Contraceptive utopia is inhabited by perfect users of perfect methods. The methods are free of side effects, are 100% effective, protect against STIs and are completely user-friendly in the manner just described. Implants, IUDs and the new levonorgestrel-releasing intrauterine system for women are current methods that point the way forward. Unlike the pill and the condom, they do have the correct default state; however, none are free of side effects (especially irregular bleeding), nor are they protective against STIs. They are not therefore usually methods of first choice for teenagers.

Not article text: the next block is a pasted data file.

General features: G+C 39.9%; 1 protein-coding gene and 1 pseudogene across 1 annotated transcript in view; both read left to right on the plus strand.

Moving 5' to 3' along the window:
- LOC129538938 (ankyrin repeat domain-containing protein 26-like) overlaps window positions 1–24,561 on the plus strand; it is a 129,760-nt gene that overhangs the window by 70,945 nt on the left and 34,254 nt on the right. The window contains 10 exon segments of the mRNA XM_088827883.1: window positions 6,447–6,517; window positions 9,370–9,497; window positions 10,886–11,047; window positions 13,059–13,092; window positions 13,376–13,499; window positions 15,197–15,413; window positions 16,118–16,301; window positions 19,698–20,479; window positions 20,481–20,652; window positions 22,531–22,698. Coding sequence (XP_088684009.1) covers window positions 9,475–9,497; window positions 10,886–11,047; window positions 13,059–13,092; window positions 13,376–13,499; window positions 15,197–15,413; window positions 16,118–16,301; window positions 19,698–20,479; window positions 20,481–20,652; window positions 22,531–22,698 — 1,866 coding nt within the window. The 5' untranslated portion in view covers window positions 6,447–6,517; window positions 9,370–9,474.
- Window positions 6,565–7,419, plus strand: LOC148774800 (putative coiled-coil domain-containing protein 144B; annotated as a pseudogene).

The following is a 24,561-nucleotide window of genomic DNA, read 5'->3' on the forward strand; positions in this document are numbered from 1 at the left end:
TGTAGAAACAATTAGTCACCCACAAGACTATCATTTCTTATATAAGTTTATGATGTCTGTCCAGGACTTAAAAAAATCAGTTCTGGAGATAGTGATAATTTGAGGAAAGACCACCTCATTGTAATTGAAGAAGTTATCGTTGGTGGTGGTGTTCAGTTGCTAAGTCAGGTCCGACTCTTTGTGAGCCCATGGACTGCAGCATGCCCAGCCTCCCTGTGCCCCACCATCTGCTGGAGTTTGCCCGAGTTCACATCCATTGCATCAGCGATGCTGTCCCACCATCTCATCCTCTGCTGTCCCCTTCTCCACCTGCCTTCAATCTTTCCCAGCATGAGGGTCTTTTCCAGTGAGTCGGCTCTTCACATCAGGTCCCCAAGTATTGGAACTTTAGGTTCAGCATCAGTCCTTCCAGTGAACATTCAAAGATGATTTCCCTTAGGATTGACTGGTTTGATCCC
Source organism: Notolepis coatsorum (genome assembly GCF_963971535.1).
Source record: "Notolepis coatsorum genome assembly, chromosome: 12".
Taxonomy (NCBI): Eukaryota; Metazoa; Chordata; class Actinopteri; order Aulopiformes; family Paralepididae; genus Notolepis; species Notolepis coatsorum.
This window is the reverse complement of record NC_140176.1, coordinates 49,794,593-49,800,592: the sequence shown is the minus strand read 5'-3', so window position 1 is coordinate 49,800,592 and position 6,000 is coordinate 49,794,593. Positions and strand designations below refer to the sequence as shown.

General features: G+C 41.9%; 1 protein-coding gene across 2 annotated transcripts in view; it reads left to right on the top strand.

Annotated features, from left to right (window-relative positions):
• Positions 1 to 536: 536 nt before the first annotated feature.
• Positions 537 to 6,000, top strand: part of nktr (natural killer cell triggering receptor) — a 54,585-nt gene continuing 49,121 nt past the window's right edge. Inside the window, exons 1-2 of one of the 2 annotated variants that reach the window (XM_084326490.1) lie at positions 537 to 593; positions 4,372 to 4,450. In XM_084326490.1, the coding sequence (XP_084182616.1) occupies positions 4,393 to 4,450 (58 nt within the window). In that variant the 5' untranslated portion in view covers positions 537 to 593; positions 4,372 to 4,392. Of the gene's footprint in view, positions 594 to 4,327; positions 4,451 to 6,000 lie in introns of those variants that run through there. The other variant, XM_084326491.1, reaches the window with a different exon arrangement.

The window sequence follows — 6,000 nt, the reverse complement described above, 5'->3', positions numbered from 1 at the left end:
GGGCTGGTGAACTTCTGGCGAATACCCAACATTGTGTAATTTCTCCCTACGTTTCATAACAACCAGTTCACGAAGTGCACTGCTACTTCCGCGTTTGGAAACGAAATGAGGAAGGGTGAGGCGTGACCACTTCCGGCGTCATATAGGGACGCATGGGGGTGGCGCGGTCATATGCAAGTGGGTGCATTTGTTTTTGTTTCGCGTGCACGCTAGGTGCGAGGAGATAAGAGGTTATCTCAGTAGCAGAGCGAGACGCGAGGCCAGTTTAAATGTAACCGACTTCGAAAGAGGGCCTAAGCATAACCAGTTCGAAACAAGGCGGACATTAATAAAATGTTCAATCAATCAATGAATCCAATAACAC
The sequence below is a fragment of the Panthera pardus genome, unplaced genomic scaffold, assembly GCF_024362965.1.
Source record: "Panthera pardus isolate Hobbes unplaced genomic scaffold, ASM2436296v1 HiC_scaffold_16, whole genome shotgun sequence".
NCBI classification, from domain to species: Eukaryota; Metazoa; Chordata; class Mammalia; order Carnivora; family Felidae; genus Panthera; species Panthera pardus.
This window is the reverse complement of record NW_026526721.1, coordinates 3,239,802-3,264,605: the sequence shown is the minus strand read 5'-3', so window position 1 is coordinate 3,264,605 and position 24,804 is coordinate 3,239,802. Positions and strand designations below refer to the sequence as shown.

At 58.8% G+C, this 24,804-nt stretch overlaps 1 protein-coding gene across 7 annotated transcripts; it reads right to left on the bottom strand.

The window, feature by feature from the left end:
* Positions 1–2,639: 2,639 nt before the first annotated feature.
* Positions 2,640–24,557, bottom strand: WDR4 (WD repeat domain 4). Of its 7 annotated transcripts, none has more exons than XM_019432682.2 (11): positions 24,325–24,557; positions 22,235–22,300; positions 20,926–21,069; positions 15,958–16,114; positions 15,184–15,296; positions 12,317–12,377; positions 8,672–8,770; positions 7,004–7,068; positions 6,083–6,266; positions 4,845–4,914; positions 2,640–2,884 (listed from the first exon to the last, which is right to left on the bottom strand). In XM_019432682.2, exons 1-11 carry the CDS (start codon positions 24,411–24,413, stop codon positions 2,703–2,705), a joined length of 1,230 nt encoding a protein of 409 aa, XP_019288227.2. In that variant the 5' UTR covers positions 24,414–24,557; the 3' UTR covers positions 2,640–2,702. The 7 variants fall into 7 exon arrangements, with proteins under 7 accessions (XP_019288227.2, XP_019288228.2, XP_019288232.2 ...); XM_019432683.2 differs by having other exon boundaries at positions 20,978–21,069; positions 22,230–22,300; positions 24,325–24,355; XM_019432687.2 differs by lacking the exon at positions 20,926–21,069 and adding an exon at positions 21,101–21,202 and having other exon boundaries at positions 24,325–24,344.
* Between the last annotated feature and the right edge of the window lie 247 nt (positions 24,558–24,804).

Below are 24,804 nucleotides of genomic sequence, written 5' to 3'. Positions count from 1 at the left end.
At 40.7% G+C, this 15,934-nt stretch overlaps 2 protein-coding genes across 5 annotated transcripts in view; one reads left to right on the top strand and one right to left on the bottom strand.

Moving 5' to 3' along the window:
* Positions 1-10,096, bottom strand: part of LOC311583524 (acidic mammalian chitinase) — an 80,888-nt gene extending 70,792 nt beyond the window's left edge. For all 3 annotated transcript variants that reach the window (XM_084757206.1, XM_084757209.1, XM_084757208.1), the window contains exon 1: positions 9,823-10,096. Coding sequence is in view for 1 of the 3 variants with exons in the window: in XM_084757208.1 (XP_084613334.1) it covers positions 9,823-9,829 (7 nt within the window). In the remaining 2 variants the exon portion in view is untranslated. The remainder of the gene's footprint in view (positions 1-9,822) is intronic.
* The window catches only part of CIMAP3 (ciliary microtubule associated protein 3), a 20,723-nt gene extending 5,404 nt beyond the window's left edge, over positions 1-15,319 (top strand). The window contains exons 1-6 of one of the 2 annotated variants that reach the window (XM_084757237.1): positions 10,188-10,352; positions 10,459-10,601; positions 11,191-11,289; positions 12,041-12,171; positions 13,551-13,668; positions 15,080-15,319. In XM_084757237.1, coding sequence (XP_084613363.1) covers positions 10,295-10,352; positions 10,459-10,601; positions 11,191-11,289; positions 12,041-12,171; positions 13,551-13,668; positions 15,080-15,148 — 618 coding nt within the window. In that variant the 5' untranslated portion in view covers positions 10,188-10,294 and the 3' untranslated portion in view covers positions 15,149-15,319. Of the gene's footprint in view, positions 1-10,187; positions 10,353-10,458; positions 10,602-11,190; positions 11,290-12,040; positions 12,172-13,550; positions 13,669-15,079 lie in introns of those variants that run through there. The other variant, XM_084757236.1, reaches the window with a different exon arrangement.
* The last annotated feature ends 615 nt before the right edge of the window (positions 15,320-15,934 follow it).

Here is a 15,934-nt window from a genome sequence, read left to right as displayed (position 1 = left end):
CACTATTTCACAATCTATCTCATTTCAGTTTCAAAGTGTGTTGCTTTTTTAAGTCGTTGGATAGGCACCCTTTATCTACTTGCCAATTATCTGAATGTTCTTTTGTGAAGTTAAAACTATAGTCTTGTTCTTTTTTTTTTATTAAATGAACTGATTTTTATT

Thus, we particularly need more methods that are both usable by adolescents and completely forgettable once instituted. Without a crystal ball, it is difficult to predict what these methods will be: Innovative compounds such as antiprogestins and new slow-release technologies will be necessary.3 But they are most likely to be implantables of one kind or another, ideally with instant user-reversibility. Until we develop methods with all the advantages of the pill but without its inappropriate default state and lack of STI protection, it is unlikely to become obsolete. We can only hope that, sometime during this century, all societies will at last have access to and learn to use improved, completely forgettable contraceptive methods perfectly, so making side effects, unplanned pregnancies and STIs dimly remembered problems of the past.